17 Apr 2013, 12:15 - 13:45, Anna Nussbaum Auditorium, WTI, Bern

The Minamata Convention on Mercury, a success story of environmental multilateralism

Brown Bag Seminar by Georg Karlaganis, WTI

Abstract

Since 2001, the UNEP Governing Council/Global Ministerial Environment Forum (GC/GMEF) has regularly discussed the need to protect human health and the environment from releases of mercury and its compounds. Finally, the fifth session of the Intergovernmental Negotiating Committee to Prepare a Global Legally Binding Instrument on Mercury (INC5) convened in January 2013 in Geneva. Delegates successfully completed the negotiation of a new global treaty on mercury: the Minamata Convention on Mercury. More than 750 participants attended the session, representing 137 governments as well as 57 non-governmental and 14 intergovernmental organizations. INC5 addressed several complex policy and technical issues, including a ban on new mercury mines, phase-out of existing mines, mercury air emissions and releases to water and land, health aspects, and phase-out and phase-down dates for products and processes and regulation of the informal sector of artisanal small scale gold mining. A final compromise was reached during the last night of negotiations, based on a package addressing outstanding issues related to the preamble, finance and compliance. The Minamata Convention’s major highlights include: the ban on new mercury mines, the phase out of existing ones, control measures on air emissions, and the international regulation of the informal sector of artisanal and small-scale gold mining. The Minamata Convention on Mercury will be forwarded to the UN Environment Programme (UNEP) Governing Council and will be adopted and opened for signature during a diplomatic conference to be held from 7–11 October 2013, in Kumamoto/Minamata, Japan.

 

The Minamata Convention is a remarkable development in international environmental cooperation. The Convention draws attention to a global challenge that was barely recognized 10 years ago, and includes some global provisions that were unthinkable until very recently, such as phasing down the use of dental amalgam. The Convention embodies a legally binding agreement that covers the whole life-cycle of mercury and has multi-faceted implications for several key economic sectors, such as health and cosmetics, construction, heavy manufacturing and electronics. The “homecoming” of the Minamata Convention for the Diplomatic Conference in October 2013 to the place where the effects of mercury poisoning were so devastating, is not only symbolic; it will also serve as a reminder of the essential motivation that enabled the finalization of the Convention in record time.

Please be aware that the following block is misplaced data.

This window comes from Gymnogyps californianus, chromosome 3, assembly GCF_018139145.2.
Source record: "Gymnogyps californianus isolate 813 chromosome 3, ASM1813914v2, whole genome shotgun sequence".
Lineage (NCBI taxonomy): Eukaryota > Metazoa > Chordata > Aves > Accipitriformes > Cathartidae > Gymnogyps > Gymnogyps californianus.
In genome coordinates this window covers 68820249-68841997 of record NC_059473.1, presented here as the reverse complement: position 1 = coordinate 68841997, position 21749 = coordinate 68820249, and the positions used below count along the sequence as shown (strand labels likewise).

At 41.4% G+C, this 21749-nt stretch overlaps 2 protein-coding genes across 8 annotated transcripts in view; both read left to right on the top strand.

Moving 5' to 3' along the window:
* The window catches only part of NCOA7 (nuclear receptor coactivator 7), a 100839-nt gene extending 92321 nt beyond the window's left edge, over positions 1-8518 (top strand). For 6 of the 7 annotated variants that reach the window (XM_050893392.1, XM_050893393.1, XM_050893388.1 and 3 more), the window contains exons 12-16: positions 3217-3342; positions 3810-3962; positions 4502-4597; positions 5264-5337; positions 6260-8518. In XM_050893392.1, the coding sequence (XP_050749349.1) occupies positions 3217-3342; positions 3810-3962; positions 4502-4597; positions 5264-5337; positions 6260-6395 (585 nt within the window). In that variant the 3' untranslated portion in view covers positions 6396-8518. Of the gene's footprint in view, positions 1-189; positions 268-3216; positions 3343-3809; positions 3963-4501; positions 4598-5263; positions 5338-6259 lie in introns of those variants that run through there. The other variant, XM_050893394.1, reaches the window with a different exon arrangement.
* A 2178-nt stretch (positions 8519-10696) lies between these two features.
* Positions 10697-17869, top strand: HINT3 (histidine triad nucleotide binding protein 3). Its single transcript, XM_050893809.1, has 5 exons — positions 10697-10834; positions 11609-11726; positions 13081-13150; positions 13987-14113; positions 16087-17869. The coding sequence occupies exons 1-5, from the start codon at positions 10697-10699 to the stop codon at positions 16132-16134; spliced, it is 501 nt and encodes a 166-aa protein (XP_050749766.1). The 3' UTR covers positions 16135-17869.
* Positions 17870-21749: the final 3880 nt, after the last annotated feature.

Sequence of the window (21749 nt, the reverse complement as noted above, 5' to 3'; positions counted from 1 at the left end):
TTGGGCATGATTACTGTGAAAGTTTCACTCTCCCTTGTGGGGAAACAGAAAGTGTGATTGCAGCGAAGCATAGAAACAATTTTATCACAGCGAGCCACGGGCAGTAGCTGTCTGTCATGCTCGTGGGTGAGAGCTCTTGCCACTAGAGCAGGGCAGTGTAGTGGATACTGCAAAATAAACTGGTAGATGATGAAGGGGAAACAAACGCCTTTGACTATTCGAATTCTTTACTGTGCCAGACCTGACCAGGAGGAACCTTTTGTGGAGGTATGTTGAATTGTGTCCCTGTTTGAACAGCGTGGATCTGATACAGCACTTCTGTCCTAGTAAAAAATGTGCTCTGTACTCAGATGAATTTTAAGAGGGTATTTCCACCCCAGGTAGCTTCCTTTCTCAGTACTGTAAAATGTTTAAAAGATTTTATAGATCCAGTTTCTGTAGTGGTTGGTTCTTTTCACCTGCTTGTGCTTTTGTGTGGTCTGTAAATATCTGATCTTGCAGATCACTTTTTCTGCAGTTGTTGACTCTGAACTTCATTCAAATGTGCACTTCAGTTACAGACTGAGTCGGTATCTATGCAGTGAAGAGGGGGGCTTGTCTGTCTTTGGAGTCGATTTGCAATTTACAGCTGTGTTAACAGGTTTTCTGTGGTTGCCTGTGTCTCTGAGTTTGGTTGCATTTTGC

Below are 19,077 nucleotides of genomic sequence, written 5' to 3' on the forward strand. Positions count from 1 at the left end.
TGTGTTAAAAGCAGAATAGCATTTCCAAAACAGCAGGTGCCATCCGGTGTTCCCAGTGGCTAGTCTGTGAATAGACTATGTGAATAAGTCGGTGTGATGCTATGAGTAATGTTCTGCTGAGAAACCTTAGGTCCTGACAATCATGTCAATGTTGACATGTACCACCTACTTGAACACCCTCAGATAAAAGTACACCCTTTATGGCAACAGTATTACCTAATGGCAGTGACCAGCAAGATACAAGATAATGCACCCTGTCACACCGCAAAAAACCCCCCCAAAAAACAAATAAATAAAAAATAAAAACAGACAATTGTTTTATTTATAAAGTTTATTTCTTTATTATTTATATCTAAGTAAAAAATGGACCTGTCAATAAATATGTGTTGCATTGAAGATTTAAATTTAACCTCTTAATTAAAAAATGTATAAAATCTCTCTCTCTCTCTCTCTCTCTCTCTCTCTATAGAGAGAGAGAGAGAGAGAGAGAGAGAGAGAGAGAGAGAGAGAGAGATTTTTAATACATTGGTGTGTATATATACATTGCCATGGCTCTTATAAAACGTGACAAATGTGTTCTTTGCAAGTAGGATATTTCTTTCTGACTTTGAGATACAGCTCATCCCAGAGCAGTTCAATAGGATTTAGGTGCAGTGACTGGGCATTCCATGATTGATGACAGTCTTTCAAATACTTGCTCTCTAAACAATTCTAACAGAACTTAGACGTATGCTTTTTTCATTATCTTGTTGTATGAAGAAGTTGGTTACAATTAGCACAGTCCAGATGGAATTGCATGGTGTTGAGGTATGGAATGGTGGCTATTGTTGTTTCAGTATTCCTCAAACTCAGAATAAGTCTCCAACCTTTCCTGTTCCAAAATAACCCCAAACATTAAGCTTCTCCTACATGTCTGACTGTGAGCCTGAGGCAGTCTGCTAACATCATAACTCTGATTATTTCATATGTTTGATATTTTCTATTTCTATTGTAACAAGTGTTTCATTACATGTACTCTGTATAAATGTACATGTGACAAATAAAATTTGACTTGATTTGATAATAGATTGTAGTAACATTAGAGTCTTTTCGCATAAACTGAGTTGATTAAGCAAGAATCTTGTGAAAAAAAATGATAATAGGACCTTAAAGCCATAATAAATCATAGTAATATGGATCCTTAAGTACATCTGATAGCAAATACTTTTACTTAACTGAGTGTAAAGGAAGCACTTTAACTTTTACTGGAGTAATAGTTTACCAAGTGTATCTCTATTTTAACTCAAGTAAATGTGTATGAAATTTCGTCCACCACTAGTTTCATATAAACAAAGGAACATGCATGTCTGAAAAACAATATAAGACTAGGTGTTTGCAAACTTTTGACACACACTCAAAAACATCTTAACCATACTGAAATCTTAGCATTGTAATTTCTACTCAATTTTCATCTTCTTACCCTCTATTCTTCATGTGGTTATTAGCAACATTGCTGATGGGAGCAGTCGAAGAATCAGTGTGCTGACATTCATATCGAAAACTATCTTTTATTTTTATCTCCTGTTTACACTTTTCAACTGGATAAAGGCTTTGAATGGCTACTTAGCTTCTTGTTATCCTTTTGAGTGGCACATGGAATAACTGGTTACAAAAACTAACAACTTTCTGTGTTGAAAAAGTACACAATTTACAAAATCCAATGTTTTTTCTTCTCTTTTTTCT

Biography of the Speaker

Georg Karlaganis studied chemistry at the Swiss Federal Institute of Technology (ETH) Zurich. After writing his PhD thesis under the supervision of Prof. R. Schwyzer, Institute of Molecular Biology and Biophysics at ETH Zurich he pursued a research career at the Institute of Clinical Pharmacology of the University of Bern (1975–1987). He conducted research on cholesterol metabolism at the Department of Physiological Chemistry of the Karolinska Institute in Stockholm with Prof. Jan Sjövall (1979–1981) and was awarded his habilitation from the Medical Faculty of the University of Bern (1985). Since 2004 he has been an Honorary Professor of the University of Bern. From 1987 to 2009 he was Head of the Substances, Soil and Biotechnology Division of the Swiss Federal Office for the Environment (FOEN). His work focused on protection of the environment and human beings against potential hazards caused by the use of chemicals as well as pathogenic and genetically modified organisms. The division is responsible for nanotechnology, biotechnology and for ensuring long-term preservation and sustainable use of soil. Since 2010 he has been a Training Advisor of the United Nations Institute for Training and Research (UNITAR)’s Chemicals and Waste Management Programme focusing on governance of nanotechnology and manufactured nanomaterials. Since 2011 he has been a Senior Research Fellow at the World Trade Institute, Bern, WP3, Cluster New technologies and trade governance.

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